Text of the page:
Falcons' investment in center Alex Mack paying big dividends
The Atlanta Falcons' investment in Alex Mack is paying off in a big way.
Nobody knew exactly what would transpire 10 months ago when Atlanta made Mack the NFL's highest-paid center.
He had spent his first seven years with little chance of going to the playoffs in Cleveland. The Browns, who drafted him in the first round in 2009 out of Cal, was 33-79 during his tenure.
But the Falcons' offensive line had been largely unproductive for three years. If the team was going to keep quarterback Matt Ryan upright and healthy, adding Mack seemed the best place to start.
Signing Mack to a five-year, $45 million contract has helped Atlanta build the league's highest-scoring offense. He's a Pro Bowl selection for the fourth time, and the Falcons are NFC South champions.
A victory Sunday over New Orleans will secure a No. 2 playoff seed, a bye and a home game in two weeks.
''It's been a very fun year but it was nerve-wracking at first,'' Mack said. ''Switch teams, new place, be in a new building. I think I hit the ground running pretty fast. I really wanted to see that team success, and we've done a good job of that.''
When Mack visited the Falcons on the first day of free agency, the team made sure he didn't leave without a record deal. The offense had top playmakers in Ryan, receiver Julio Jones and running back Devonta Freeman, but it needed an elite center to solidify the line.
''To get a guy who you know is a good player and you know the type of person he is, sometimes you have to do a lot to get that guy,'' offensive coordinator Kyle Shanahan said. ''But if you're getting a good player who's that type of a person, to me it's usually a slam dunk. They're only going to help you.''
Shanahan was the Browns' offensive coordinator in 2014, and knew Mack was a rarity.
''In Cleveland, it didn't matter if we were winning or losing,'' Shanahan said. ''The guy acted like every single moment, every single practice, every single game was for the Super Bowl. He takes a lot of pride in it. The game is important to him. He doesn't want to let anyone down.''
If that sounds like hyperbole, Ryan said it's not. The ninth-year quarterback, now a league MVP candidate, has never had a teammate like Mack.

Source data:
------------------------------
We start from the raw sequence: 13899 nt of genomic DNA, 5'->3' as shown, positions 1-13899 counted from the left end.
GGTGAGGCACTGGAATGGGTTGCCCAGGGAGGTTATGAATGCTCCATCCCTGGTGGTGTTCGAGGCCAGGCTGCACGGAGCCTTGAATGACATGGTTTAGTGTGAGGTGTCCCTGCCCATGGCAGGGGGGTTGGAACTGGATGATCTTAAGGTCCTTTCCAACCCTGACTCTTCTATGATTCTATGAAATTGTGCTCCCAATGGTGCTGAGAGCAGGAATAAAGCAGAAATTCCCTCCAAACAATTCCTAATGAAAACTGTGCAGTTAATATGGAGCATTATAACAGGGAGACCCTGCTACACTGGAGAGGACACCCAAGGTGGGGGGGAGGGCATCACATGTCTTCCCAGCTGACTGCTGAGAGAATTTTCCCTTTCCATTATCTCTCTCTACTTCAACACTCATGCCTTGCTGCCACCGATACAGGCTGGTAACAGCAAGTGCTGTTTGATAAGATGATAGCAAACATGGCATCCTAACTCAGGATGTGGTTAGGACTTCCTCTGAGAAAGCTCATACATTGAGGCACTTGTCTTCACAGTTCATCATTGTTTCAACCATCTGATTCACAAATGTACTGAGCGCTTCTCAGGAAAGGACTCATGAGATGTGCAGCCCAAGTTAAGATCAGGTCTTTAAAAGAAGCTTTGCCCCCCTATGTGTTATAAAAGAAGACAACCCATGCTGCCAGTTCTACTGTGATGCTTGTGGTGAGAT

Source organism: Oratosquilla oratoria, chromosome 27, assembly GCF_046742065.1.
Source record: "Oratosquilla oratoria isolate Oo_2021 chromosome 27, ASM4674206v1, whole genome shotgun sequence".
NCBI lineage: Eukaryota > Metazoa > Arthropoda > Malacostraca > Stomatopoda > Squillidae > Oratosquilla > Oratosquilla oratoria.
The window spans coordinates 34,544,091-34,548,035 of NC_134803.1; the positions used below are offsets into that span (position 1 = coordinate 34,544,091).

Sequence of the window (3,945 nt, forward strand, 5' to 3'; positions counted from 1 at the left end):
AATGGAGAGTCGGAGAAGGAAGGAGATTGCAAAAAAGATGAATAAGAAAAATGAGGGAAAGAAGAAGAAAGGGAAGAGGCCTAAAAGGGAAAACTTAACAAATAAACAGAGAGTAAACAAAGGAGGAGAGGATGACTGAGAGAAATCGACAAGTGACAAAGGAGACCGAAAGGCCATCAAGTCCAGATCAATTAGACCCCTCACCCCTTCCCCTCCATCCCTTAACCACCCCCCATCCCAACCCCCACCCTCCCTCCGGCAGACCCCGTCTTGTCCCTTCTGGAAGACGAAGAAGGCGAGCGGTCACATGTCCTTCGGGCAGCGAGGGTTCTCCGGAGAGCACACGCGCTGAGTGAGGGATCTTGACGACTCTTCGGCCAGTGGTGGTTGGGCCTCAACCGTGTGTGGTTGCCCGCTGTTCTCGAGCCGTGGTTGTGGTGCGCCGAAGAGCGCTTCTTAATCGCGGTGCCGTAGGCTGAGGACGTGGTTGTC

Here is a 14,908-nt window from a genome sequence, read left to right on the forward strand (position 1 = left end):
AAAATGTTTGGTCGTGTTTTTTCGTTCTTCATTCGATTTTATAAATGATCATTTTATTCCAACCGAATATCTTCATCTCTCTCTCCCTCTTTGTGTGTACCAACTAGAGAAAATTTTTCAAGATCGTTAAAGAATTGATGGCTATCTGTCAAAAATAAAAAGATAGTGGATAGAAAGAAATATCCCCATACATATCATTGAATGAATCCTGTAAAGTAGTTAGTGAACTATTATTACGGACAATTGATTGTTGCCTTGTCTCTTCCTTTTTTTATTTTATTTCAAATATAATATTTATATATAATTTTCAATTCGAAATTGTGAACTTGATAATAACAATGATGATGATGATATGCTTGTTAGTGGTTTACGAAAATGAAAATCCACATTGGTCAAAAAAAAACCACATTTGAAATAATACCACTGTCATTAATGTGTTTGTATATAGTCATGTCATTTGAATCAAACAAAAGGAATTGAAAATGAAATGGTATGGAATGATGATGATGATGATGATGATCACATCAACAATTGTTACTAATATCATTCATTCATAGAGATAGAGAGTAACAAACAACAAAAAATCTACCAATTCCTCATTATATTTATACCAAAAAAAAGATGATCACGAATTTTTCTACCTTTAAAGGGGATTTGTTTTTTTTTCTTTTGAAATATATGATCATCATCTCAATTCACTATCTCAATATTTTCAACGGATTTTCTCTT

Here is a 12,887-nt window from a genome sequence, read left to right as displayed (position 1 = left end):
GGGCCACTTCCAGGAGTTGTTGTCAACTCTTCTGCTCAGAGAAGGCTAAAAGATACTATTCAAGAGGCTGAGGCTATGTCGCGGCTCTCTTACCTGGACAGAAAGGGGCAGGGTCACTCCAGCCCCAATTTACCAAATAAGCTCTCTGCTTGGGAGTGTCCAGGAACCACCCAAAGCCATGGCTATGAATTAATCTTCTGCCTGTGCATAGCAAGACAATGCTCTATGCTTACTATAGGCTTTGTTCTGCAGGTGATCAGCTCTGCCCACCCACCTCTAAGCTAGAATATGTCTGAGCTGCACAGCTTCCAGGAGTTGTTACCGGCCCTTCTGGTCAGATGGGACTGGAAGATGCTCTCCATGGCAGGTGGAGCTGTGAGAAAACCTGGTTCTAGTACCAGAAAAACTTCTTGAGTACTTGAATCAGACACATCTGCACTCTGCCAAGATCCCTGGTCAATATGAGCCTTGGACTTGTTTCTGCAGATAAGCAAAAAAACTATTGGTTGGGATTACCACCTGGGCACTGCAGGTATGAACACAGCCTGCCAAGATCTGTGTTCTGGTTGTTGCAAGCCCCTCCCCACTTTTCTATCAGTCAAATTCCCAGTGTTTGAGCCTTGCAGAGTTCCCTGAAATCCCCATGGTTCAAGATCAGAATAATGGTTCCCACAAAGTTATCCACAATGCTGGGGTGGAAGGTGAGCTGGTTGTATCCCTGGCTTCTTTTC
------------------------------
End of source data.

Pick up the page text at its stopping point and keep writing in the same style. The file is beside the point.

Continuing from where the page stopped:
Ryan marvels at how hard he practices, how calm he is on game day, and how much the offense feeds off his hustle.
''I can think of so many pass plays we've had when the protection's been really good and you're running through the play on film and he's finishing somebody off 25 yards down the field,'' Ryan said. ''You're like, `How did Alex get there?' To me that's the thing that jumps off the table with Alex. Week after week, play after play, his finish is as good as it gets.''
In Thursday's film session for the entire team, head coach Dan Quinn zeroed in on Mack stuffing a linebacker near the sideline on a wide-zone run. It's the kind of block that goes unnoticed on television.
Quinn told his team that no center in the league gets to the second level of a defense and sustains a block like Mack, who's up to the ball quickly out of the huddle, makes his call to the rest of the line and pushes the tempo.
Atlanta uses a lot of combination blocks, giving Mack plenty of responsibility, but he handles it so well that Ryan and Shanahan have expanded the playbook this year.
Mack takes a lot of satisfaction in that.
''Every once in a while the defense lines up in things you weren't expecting and you've got to make really quick decisions,'' Mack said. ''You do the best you can. You think you see it one way, but you come to the sideline and look at the pictures and it wasn't quite that right. You've got to adjust. I think we're pretty good at fixing things on the fly.''
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